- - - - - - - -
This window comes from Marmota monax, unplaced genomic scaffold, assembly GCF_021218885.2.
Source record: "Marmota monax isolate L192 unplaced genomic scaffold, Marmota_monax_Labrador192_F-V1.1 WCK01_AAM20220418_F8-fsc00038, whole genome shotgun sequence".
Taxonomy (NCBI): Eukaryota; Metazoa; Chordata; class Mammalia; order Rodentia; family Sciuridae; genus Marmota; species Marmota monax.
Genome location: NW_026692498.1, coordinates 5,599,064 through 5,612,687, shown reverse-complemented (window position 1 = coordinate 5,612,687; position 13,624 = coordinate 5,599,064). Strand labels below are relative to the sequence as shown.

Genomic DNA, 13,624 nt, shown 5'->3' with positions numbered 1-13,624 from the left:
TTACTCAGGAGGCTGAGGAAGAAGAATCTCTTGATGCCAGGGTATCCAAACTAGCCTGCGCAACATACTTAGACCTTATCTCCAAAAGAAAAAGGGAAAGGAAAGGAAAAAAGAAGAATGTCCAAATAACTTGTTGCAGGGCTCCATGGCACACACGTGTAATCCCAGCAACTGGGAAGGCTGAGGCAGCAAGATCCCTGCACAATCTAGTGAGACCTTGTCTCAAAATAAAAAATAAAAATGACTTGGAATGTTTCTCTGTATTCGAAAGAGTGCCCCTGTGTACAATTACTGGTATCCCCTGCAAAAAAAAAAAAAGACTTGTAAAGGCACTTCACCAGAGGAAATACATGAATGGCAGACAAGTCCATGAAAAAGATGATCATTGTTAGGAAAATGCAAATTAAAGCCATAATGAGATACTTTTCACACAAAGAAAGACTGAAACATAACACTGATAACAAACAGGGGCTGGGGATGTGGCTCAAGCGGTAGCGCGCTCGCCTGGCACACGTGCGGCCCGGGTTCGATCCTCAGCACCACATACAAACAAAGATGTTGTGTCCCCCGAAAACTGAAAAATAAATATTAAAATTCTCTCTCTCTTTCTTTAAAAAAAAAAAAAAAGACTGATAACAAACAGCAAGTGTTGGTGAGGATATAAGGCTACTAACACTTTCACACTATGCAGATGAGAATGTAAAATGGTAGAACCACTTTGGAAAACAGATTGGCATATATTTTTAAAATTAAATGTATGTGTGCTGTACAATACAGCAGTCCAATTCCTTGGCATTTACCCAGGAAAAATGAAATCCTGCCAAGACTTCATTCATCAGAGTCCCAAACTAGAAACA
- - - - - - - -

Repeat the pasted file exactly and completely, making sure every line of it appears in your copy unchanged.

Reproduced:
This window comes from Marmota monax, unplaced genomic scaffold, assembly GCF_021218885.2.
Source record: "Marmota monax isolate L192 unplaced genomic scaffold, Marmota_monax_Labrador192_F-V1.1 WCK01_AAM20220418_F8-fsc00038, whole genome shotgun sequence".
Taxonomy (NCBI): Eukaryota; Metazoa; Chordata; class Mammalia; order Rodentia; family Sciuridae; genus Marmota; species Marmota monax.
Genome location: NW_026692498.1, coordinates 5,599,064 through 5,612,687, shown reverse-complemented (window position 1 = coordinate 5,612,687; position 13,624 = coordinate 5,599,064). Strand labels below are relative to the sequence as shown.

Genomic DNA, 13,624 nt, shown 5'->3' with positions numbered 1-13,624 from the left:
TTACTCAGGAGGCTGAGGAAGAAGAATCTCTTGATGCCAGGGTATCCAAACTAGCCTGCGCAACATACTTAGACCTTATCTCCAAAAGAAAAAGGGAAAGGAAAGGAAAAAAGAAGAATGTCCAAATAACTTGTTGCAGGGCTCCATGGCACACACGTGTAATCCCAGCAACTGGGAAGGCTGAGGCAGCAAGATCCCTGCACAATCTAGTGAGACCTTGTCTCAAAATAAAAAATAAAAATGACTTGGAATGTTTCTCTGTATTCGAAAGAGTGCCCCTGTGTACAATTACTGGTATCCCCTGCAAAAAAAAAAAAAGACTTGTAAAGGCACTTCACCAGAGGAAATACATGAATGGCAGACAAGTCCATGAAAAAGATGATCATTGTTAGGAAAATGCAAATTAAAGCCATAATGAGATACTTTTCACACAAAGAAAGACTGAAACATAACACTGATAACAAACAGGGGCTGGGGATGTGGCTCAAGCGGTAGCGCGCTCGCCTGGCACACGTGCGGCCCGGGTTCGATCCTCAGCACCACATACAAACAAAGATGTTGTGTCCCCCGAAAACTGAAAAATAAATATTAAAATTCTCTCTCTCTTTCTTTAAAAAAAAAAAAAAAGACTGATAACAAACAGCAAGTGTTGGTGAGGATATAAGGCTACTAACACTTTCACACTATGCAGATGAGAATGTAAAATGGTAGAACCACTTTGGAAAACAGATTGGCATATATTTTTAAAATTAAATGTATGTGTGCTGTACAATACAGCAGTCCAATTCCTTGGCATTTACCCAGGAAAAATGAAATCCTGCCAAGACTTCATTCATCAGAGTCCCAAACTAGAAACA